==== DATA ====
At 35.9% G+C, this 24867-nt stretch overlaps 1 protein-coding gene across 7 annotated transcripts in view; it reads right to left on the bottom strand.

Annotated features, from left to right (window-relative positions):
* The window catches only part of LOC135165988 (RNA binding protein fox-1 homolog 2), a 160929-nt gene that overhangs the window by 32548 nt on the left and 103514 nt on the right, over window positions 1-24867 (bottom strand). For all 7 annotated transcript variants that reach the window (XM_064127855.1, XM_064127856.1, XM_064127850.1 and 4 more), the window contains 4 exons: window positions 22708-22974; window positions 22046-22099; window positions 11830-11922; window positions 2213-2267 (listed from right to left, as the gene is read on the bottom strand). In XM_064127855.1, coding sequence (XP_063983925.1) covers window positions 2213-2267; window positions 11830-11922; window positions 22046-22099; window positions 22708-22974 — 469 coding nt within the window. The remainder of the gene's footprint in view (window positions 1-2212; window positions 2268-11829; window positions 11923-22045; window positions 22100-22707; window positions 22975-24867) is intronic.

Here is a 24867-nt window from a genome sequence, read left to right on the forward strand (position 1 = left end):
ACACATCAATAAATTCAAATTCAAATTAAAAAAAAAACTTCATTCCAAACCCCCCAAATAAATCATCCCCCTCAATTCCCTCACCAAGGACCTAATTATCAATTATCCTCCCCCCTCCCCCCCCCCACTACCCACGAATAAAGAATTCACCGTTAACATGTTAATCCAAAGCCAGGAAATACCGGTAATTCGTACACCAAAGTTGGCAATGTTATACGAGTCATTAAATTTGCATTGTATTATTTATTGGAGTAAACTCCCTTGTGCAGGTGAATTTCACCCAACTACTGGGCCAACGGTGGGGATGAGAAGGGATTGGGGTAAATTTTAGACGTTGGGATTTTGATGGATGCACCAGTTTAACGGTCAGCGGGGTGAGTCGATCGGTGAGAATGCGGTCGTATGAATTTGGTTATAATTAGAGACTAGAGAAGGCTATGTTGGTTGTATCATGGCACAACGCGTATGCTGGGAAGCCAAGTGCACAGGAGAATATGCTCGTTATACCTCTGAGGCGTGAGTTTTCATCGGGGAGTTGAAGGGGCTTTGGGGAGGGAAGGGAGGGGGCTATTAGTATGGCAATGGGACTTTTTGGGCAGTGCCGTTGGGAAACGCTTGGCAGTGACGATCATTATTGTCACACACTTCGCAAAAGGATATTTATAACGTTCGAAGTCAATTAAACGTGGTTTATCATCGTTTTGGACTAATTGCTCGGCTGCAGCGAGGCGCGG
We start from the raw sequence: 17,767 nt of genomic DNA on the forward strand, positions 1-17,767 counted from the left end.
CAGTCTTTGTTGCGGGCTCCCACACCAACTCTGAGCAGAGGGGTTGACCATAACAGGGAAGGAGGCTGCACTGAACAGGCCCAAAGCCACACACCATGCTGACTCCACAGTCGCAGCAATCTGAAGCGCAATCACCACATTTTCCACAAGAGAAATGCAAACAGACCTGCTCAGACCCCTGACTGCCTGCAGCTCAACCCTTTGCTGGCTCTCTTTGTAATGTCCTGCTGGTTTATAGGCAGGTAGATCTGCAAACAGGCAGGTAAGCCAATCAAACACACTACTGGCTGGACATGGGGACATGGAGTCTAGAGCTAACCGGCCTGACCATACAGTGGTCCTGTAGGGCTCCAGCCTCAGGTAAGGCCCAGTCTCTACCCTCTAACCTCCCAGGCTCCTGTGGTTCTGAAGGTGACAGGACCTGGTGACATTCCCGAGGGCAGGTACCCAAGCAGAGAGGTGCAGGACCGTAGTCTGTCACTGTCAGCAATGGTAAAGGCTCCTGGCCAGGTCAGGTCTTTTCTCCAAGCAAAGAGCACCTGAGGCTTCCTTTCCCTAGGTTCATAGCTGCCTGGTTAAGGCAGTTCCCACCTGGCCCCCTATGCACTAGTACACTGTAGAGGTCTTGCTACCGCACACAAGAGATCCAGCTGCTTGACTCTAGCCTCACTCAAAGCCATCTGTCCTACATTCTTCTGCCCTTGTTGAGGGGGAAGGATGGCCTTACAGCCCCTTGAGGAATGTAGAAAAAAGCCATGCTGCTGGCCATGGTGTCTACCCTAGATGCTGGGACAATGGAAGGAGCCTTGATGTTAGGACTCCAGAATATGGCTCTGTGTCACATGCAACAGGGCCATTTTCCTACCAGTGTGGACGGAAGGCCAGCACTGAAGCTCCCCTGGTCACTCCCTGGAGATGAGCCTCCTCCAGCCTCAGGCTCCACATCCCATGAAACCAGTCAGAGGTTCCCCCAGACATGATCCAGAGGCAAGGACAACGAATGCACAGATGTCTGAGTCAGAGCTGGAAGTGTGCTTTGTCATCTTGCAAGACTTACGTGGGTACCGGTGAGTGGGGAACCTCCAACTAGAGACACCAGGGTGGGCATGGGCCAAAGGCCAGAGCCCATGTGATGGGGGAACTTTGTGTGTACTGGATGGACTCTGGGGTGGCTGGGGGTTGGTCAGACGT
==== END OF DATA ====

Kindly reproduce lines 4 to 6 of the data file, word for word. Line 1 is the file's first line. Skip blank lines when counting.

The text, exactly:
Here is a 24867-nt window from a genome sequence, read left to right on the forward strand (position 1 = left end):
ACACATCAATAAATTCAAATTCAAATTAAAAAAAAAACTTCATTCCAAACCCCCCAAATAAATCATCCCCCTCAATTCCCTCACCAAGGACCTAATTATCAATTATCCTCCCCCCTCCCCCCCCCCACTACCCACGAATAAAGAATTCACCGTTAACATGTTAATCCAAAGCCAGGAAATACCGGTAATTCGTACACCAAAGTTGGCAATGTTATACGAGTCATTAAATTTGCATTGTATTATTTATTGGAGTAAACTCCCTTGTGCAGGTGAATTTCACCCAACTACTGGGCCAACGGTGGGGATGAGAAGGGATTGGGGTAAATTTTAGACGTTGGGATTTTGATGGATGCACCAGTTTAACGGTCAGCGGGGTGAGTCGATCGGTGAGAATGCGGTCGTATGAATTTGGTTATAATTAGAGACTAGAGAAGGCTATGTTGGTTGTATCATGGCACAACGCGTATGCTGGGAAGCCAAGTGCACAGGAGAATATGCTCGTTATACCTCTGAGGCGTGAGTTTTCATCGGGGAGTTGAAGGGGCTTTGGGGAGGGAAGGGAGGGGGCTATTAGTATGGCAATGGGACTTTTTGGGCAGTGCCGTTGGGAAACGCTTGGCAGTGACGATCATTATTGTCACACACTTCGCAAAAGGATATTTATAACGTTCGAAGTCAATTAAACGTGGTTTATCATCGTTTTGGACTAATTGCTCGGCTGCAGCGAGGCGCGG
We start from the raw sequence: 17,767 nt of genomic DNA on the forward strand, positions 1-17,767 counted from the left end.